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1999-2000 - April 19, 2000

Faculty Senate Minutes

April 19, 2000

Present: Bruce Barber, Darlene Bay, Richard Brucher, Tom Byther, Steve Cohn, Chris Cronan, Shirley Lee Davis, Rebecca Eilers, George Elliott, Ed Ferguson, Marc Girard, Michael Grillo, Theresa Grove, Diane Haslett, Knud Hermansen, Peter Hoff, Jim Horan, Keith Hutchison, Richard Jagels, Melvin Johnson, Harvey Kail, Roger King, Dorothy Klimis-Zacas, Irv Kornfield, Jan Kristo, Judy Kuhns-Hastings, John Maddaus, Chuck Maguire Ivan Manev, C. Bauschatz for Kathleen March, Kyriacos Markides, Jim McClymer, Jim McConnon, Bruce Nicholson, Harlan Onsrud, Howard Patterson, Eric Peterson, Paula Petrik, Robert Rice, Donijo Robbins, Steve Sader, Thomas Sandford, Jane Smith, Owen Smith, Gloria Vollmers, Ione Hunt von Herbing, James Wilson, Don Zillman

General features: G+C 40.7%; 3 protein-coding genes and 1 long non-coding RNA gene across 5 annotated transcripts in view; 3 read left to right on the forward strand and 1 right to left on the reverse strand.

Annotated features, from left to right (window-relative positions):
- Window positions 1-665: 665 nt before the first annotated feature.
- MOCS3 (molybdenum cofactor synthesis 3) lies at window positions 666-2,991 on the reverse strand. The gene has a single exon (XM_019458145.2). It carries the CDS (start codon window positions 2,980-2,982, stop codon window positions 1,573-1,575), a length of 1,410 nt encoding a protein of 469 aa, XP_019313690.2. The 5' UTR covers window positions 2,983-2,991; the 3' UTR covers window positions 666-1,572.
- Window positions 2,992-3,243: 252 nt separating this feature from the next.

Absent: Paul Bauschatz, Phyl Brazee, Hsiang-Tai Cheng, Ted Coladarci, Richard Cook, Daniel Dwyer, Bill Farthing, Ray Fort, Michael Greenwood, Timothy Griffin, Dana Humphrey, Richard Judd, Leonard Kass, Justin Kelleher, Cynthia Mahmood, Chris Moody, Alan Rosenwasser, Judy Walker, Lynn West, Anatole Wieck,

I. Welcome

The meeting was called to order at 3:15.

II. Steve Cohn moved and Paula Petrik seconded that the minutes from the last meeting be approved. The motion passed.

III. Announcements

Fill out self-assessment survey. It is important that as many members as possible fill out the survey in order to provide feedback that can be used to improve the way faculty senate operates. Members were urged to take this obligation seriously.